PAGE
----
Effect of Shoulder Traction on Size and Relative Position of Internal Jugular Vein to Carotid Artery

The recruitment status of this study is unknown because the information has not been verified recently.
Verified April 2012 by Samsung Medical Center.
Recruitment status was  Recruiting
Sponsor:
Information provided by (Responsible Party):
Jong Hwan Lee, Samsung Medical Center
ClinicalTrials.gov Identifier:
NCT01575184
First received: April 10, 2012
Last updated: April 12, 2012
Last verified: April 2012
  Purpose

Internal jugular vein (IJV) catheterization is frequently performed in infants undergoing major surgery. Although it has been suggested that head rotation increases the degree of overlapping between IJV and carotid artery (CA), IJV catheterization without head rotation is extremely difficult in infants. The aim of the present study is to evaluate whether the caudo-lateral traction of the ipsilateral arm can decrease the degree of overlapping between IJV and CA in infants during head rotation.


Condition Intervention
Internal Jugular Vein Cannulation
Common Carotid Artery
Infants
Other: caudo-ipsilateral traction of shoulder
Other: The ultrasonographic measurements without shoulder traction

Study Type: Interventional
Study Design: Allocation: Randomized
Endpoint Classification: Efficacy Study
Intervention Model: Parallel Assignment
Masking: Single Blind (Outcomes Assessor)
Official Title: Effect of Shoulder Position and Head Rotation on Size and Relative Position of Internal Jugular Vein to Carotid Artery in Infants and Children

Further study details as provided by Samsung Medical Center:

Primary Outcome Measures:
  • Carotid artery (CA) overlap (%) [ Time Frame: 10 seconds after head positioning ] [ Designated as safety issue: No ]
    CA overlap = (overlap distance between CA and internal jugular vein)/CA diameter) × 100 measured by ultrasound image


Secondary Outcome Measures:
  • IJV (internal jugular vein) safety portion (%) [ Time Frame: 10 seconds after head positioning ] [ Designated as safety issue: No ]
    IJV safety portion = (1-ovelap distance/IJV diameter) × 100 measured by ultrasound image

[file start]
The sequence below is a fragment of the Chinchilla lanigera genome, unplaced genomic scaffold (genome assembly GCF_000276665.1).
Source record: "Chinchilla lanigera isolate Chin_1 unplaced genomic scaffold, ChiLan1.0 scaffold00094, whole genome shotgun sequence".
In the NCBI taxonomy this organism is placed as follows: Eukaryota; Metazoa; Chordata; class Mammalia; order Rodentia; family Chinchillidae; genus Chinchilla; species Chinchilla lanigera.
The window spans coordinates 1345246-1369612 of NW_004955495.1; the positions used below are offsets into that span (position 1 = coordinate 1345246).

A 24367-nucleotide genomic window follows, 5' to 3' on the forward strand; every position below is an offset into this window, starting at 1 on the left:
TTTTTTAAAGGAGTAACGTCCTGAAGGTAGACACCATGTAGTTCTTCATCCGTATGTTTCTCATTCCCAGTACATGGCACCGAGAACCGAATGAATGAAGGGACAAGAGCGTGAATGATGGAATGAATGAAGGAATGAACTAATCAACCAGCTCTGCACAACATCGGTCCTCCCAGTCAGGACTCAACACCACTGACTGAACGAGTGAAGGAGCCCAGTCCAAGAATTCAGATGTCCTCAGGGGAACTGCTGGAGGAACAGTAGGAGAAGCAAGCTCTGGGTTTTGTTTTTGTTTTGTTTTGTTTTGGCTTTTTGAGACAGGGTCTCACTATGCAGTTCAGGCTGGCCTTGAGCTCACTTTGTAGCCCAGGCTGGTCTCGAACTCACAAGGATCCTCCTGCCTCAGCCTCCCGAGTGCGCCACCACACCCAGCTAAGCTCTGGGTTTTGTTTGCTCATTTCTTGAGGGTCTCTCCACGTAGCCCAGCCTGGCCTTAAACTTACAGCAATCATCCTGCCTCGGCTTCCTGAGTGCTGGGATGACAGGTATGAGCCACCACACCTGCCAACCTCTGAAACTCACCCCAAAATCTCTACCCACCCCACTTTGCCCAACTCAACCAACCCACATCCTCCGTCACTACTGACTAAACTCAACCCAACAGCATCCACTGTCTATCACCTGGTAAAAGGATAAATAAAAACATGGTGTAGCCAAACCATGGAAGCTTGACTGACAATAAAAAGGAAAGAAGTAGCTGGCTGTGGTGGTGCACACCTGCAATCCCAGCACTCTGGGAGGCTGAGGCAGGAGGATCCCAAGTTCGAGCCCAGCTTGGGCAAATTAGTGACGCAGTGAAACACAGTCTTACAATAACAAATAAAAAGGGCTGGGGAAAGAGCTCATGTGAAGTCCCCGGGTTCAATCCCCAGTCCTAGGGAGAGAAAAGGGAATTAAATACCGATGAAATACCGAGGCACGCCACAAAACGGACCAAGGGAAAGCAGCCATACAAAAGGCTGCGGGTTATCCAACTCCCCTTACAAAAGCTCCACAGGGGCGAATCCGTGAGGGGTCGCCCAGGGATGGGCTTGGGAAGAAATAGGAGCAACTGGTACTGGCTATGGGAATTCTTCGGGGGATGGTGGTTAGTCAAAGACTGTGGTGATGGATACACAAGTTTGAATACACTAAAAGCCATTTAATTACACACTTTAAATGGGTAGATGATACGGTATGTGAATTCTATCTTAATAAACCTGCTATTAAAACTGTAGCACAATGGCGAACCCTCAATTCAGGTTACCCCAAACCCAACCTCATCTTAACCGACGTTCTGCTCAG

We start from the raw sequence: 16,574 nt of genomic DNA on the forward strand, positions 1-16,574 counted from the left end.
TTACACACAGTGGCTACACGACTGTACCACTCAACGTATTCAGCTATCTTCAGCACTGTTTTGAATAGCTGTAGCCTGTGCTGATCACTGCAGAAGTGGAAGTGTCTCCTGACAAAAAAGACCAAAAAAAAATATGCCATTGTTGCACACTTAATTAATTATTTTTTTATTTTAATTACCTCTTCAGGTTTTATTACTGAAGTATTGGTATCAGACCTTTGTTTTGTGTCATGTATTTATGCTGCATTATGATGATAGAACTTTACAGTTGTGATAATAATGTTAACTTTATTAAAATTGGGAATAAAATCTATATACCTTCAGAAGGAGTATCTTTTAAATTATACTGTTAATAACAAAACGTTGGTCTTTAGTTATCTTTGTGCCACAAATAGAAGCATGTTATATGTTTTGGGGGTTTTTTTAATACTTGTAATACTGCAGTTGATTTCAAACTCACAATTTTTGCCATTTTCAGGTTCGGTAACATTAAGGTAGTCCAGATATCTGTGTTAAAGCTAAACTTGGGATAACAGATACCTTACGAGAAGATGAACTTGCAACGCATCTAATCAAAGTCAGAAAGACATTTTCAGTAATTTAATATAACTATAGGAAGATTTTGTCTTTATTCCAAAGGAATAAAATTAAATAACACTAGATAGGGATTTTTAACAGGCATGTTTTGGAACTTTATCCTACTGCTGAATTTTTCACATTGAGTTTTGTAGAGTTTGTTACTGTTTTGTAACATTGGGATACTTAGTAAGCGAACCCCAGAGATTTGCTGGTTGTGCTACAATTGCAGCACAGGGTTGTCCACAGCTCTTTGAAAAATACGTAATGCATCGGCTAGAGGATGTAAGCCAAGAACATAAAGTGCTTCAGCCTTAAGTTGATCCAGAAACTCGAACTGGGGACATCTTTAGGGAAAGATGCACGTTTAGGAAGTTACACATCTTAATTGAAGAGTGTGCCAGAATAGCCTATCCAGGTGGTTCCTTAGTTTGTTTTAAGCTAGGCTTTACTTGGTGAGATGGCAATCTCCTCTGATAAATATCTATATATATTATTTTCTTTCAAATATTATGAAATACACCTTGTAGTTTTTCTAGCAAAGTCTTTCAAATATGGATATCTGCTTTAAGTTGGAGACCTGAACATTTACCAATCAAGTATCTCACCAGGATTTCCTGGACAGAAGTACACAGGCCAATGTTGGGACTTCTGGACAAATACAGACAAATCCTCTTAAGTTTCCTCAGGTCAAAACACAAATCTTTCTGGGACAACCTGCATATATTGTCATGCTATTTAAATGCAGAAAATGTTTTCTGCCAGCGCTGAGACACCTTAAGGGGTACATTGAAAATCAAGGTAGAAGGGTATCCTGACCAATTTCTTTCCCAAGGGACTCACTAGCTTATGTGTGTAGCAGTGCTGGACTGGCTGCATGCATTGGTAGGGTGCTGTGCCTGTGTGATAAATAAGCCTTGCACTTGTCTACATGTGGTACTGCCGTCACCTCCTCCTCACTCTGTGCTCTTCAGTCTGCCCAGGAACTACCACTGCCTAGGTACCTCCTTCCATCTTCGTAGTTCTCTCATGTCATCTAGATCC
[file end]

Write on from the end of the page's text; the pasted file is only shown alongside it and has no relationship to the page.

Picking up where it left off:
• overlap distance (mm) [ Time Frame: 10 seconds after head position ] [ Designated as safety issue: No ]
    overlap distance (mm) of carotid artery and internal jugular vein measured by ultrasound image

  • jugular to carotid distance (mm) [ Time Frame: 10 seconds after head position ] [ Designated as safety issue: No ]
    the distance (mm) between lateral border of carotid artery and center of internal jugula vein measured by ultrasound image

  • CA diameter (mm) [ Time Frame: 10 seconds after head positioning ] [ Designated as safety issue: No ]
    carotid artery diameter (mm) measured by ultrasound image

  • IJV diameter (mm) [ Time Frame: 10 seconds after head positioning ] [ Designated as safety issue: No ]
    internal jugualr vein diameter (mm) measured by ultrasound image


Estimated Enrollment: 25
Study Start Date: August 2011
Estimated Study Completion Date: June 2012
Estimated Primary Completion Date: June 2012 (Final data collection date for primary outcome measure)
Arms Assigned Interventions
Experimental: Shoulder traction
The ultrasonographic measurements with shoulder traction
Other: caudo-ipsilateral traction of shoulder
After the head rotation (0, 40, 80 degrees) to the contralateral side from the ultrasound measuring site, the slight caudo-ipsilateral traction of shoulder will be applied without changing the degree of the head rotation.